Like any other asset on a physical network, the cloud infrastructure must also be protected from malware and outside threats; this can be achieved by installing anti-virus or anti-malware software on the AWS instances.
To protect the AWS resources from malicious threats, it is essential to notice when something is out of the ordinary. For this, it is necessary to benchmark normal activities and monitor for anomalies.
For example, if a website suddenly receives a lot of traffic which is not normal, then this traffic might cause a Denial of Service and must be blocked.
Tools such as Threat Stack can monitor more than one AWS account for any malicious behaviours using a single dashboard.
Implement MFA (Multi-Factor Authentication)
Configure the root users and other IAM accounts to use multi-factor authentication; this will protect the AWS account even if some attackers get a hold of the user’s password.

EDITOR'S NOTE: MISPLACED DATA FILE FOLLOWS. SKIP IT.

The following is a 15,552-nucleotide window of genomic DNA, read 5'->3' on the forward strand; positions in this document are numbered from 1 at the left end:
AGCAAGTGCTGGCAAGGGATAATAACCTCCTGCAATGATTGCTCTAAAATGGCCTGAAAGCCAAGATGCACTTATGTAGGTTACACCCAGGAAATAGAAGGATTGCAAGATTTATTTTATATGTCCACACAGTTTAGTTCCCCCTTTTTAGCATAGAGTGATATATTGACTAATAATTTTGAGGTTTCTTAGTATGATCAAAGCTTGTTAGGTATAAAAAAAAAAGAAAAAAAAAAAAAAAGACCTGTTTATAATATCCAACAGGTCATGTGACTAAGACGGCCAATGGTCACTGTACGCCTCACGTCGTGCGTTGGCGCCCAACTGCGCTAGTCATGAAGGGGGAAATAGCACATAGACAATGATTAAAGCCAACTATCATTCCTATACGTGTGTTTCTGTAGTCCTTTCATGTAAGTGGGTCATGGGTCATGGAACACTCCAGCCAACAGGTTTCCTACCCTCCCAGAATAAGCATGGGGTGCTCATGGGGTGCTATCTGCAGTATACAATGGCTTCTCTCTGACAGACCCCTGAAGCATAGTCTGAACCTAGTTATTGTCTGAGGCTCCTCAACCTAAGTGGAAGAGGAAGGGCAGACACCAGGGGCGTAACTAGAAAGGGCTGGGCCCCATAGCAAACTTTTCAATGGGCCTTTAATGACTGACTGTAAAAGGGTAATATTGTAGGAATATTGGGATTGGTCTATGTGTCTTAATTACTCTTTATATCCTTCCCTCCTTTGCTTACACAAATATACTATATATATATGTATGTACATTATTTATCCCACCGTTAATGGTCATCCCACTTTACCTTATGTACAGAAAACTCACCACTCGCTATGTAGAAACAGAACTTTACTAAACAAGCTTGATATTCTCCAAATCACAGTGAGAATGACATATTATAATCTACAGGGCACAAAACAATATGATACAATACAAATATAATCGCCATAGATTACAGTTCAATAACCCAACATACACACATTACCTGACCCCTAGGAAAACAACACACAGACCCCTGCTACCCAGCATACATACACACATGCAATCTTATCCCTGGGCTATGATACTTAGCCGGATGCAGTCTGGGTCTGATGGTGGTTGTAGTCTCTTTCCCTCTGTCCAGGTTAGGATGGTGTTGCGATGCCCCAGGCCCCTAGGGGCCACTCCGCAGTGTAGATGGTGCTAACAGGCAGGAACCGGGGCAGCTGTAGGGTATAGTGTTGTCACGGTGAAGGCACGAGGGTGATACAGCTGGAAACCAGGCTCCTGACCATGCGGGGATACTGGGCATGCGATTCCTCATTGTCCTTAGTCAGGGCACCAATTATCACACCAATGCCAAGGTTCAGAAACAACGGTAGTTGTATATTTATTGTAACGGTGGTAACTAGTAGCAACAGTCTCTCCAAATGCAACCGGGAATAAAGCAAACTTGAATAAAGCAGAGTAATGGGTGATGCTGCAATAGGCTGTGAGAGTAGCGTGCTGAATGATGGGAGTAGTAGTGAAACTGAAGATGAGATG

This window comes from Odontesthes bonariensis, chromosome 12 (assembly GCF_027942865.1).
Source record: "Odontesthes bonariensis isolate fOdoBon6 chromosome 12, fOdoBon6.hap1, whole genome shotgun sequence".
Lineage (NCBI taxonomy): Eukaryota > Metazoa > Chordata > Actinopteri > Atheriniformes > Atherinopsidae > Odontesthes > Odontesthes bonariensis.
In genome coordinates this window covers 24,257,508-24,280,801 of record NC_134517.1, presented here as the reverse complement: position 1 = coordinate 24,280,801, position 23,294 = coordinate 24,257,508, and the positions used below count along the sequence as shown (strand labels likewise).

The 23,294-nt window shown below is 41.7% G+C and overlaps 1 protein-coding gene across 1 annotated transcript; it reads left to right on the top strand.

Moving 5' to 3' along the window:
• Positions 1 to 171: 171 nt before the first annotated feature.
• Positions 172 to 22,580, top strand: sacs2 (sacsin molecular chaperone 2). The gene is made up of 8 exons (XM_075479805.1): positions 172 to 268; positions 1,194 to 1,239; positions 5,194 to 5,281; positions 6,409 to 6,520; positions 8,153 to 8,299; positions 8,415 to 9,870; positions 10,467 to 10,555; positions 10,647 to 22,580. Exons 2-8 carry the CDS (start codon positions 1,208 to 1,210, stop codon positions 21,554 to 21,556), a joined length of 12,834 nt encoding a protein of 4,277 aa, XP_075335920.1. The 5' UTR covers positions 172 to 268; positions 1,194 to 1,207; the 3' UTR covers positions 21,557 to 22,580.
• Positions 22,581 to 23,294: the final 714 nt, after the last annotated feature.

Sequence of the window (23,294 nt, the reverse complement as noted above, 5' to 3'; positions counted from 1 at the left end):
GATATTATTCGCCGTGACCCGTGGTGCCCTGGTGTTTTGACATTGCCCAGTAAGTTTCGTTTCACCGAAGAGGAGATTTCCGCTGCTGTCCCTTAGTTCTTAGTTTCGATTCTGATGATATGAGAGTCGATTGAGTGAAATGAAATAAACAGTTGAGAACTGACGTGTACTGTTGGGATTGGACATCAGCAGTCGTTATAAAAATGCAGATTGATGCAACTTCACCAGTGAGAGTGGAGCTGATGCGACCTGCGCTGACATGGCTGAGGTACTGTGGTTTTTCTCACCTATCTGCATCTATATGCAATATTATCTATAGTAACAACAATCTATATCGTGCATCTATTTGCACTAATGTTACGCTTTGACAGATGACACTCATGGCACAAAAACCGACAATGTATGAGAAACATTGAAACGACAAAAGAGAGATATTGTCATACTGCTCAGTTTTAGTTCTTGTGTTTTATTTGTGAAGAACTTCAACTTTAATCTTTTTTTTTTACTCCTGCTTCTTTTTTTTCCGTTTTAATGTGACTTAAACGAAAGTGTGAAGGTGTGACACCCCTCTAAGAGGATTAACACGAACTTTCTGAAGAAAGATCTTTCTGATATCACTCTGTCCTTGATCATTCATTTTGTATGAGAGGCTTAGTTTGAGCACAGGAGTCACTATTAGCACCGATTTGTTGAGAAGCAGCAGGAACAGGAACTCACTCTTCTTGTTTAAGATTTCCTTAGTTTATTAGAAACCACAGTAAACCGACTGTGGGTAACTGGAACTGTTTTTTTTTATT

Avoid hard-coded secrets
While building apps on AWS, sometimes these apps require credentials and keys such as API or database credentials. These secrets should not be hardcoded in the source code or in the app.
Change passwords and access keys for all root and IAM users periodically. This will ensure if any password or access has been leaked, an attacker would not be able to use that. Access keys should be rotated regularly.
Delete access keys for root accounts
AWS recommends not creating access keys for the root AWS accounts for programmatic access, and if you have, delete those. Instead, create IAM users with the required permissions for the API calls and use access keys associated with the IAM user instead.